Lowery attended the board meeting, sitting next to the interim state school superintendent, Bernard Sadusky, but did not participate in the discussion, which centered on several key issues, including the adjustment to new set of high school exams in the coming years.
O'Malley asked the board to focus on developing a unified strategy for finding better-trained principals. "I don't think we do a very good job of recruitment," he said, adding that schools that improve student achievement always have good principals.
O'Malley, who last spoke at a school board meeting in 2009, listed several areas in which the state had made gains —by moving to new common national standards, better preparing kindergartners for school, and increasing the number of students focused on science, technology, engineering and math.
But in other areas, he said, the state needs improvement. O'Malley has long promoted career and technology education, what used to be known as vocational education, in schools. On Tuesday, he said he was disappointed that some statistics indicate a drop in CTE participation.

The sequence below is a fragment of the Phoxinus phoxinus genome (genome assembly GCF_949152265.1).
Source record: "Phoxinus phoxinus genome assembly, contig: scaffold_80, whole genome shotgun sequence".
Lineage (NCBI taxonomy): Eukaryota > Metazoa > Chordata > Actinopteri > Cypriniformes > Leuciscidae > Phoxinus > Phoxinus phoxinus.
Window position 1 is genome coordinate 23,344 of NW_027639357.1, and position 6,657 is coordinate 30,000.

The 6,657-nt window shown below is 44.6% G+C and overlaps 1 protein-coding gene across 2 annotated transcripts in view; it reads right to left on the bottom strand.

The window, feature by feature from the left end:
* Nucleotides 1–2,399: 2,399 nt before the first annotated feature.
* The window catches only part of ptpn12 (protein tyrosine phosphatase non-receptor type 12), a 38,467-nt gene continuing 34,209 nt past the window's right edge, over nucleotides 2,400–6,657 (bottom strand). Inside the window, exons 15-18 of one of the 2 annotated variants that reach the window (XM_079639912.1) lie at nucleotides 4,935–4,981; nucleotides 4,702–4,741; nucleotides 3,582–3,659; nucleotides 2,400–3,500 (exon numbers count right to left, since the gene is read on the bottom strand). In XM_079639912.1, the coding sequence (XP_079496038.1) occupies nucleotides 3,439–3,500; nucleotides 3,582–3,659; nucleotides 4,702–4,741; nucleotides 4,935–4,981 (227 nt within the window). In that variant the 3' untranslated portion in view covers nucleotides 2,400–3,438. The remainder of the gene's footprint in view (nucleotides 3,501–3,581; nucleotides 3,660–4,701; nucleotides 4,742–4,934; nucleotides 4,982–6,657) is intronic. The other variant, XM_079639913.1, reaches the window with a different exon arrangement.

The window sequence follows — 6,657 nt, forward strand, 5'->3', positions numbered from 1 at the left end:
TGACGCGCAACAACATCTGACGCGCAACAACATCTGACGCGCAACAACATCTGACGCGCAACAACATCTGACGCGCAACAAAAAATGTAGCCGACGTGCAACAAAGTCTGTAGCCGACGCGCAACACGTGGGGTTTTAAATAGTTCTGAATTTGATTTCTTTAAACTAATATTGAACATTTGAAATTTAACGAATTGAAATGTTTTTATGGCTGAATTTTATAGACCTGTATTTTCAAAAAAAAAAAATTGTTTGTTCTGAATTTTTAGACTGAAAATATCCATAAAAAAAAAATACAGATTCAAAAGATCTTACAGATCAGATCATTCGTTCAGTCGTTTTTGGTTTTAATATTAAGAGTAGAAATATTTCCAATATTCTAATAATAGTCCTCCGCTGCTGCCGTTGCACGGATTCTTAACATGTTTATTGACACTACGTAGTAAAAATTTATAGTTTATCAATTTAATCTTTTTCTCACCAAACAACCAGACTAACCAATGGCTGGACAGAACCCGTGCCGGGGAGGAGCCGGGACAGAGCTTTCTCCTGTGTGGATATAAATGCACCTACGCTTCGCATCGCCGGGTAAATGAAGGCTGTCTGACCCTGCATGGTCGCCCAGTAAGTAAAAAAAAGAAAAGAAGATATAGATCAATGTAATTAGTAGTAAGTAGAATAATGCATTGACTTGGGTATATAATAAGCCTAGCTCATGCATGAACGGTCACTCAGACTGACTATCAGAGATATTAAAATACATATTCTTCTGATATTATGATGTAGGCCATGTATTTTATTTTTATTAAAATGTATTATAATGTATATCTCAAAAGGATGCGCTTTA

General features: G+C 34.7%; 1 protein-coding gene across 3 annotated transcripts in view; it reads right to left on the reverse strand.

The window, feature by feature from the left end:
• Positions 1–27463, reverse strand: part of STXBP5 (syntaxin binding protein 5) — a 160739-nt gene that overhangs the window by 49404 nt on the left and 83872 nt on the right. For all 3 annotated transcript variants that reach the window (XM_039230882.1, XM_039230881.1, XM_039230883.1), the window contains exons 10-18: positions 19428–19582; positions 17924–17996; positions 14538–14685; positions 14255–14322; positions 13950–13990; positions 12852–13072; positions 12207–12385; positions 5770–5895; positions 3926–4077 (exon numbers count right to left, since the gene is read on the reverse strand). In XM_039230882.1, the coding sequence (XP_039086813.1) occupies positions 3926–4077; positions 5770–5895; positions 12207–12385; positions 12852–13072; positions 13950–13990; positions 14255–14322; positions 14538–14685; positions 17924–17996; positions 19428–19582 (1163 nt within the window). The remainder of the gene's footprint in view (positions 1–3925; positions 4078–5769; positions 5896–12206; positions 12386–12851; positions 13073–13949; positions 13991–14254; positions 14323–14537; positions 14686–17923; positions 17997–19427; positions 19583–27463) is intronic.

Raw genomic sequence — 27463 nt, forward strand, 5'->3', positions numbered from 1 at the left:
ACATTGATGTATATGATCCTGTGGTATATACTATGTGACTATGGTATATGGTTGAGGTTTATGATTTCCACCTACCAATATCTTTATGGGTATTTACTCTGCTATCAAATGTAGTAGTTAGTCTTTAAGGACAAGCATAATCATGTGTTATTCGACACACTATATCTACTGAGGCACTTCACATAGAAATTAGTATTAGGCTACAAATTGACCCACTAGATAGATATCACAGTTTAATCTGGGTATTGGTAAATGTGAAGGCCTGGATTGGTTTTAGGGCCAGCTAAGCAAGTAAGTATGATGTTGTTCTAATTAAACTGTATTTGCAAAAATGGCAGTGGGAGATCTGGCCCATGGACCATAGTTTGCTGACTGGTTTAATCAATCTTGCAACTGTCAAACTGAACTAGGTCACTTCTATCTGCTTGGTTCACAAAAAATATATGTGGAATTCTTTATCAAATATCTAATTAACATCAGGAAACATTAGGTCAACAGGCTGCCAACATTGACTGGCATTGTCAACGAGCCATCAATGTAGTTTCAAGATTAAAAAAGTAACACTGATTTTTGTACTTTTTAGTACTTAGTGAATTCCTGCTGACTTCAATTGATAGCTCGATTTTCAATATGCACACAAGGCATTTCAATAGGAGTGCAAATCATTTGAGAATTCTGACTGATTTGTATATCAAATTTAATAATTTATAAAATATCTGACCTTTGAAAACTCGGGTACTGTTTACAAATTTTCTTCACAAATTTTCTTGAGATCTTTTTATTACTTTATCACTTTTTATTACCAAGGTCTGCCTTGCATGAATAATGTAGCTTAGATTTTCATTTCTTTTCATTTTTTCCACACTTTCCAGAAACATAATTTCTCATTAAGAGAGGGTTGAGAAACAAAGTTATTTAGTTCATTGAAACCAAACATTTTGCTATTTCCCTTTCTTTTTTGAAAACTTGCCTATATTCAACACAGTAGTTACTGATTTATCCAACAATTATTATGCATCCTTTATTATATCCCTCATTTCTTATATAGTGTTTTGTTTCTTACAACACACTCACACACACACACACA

The number of students taking such a course in high school has gone up and down, but essentially remained flat, with about 43 percent of all students enrolled in a CTE course in a given year. However, the percent of high school students who completed a CTE program has dropped from 26 percent in 2007 to 19 percent in 2011, according to Maryland State Department of Education statistics.
"The place where it is the greatest need is the place where it seems to be offered the least ... Baltimore City," O'Malley said.
While he acknowledged that some educators see CTE as a "vestige of the past" because many African-American students were funneled into vocational courses years ago, he said some students are eager to work in those fields.
"There is dignity in all work, not just postgraduate work," he said. "We have a skill shortage more than a job shortage in our state."
In other business, the school board voted to continue the high school government exam that had been discontinued last year because of budget cuts. With the strong support of legislative leaders, the General Assembly passed a bill that will require the state board to put the test back in as a requirement of graduation.
The state board took the vote Tuesday, reinstating the requirement, but the logistics of getting the test materials updated will mean the new test can't take effect until 2013 for ninth- or 10th-graders taking the course. Some board members questioned the timing, saying it might be better to wait until after the board had adopted new social studies standards, but staff said the move was required by law.
Chief of Staff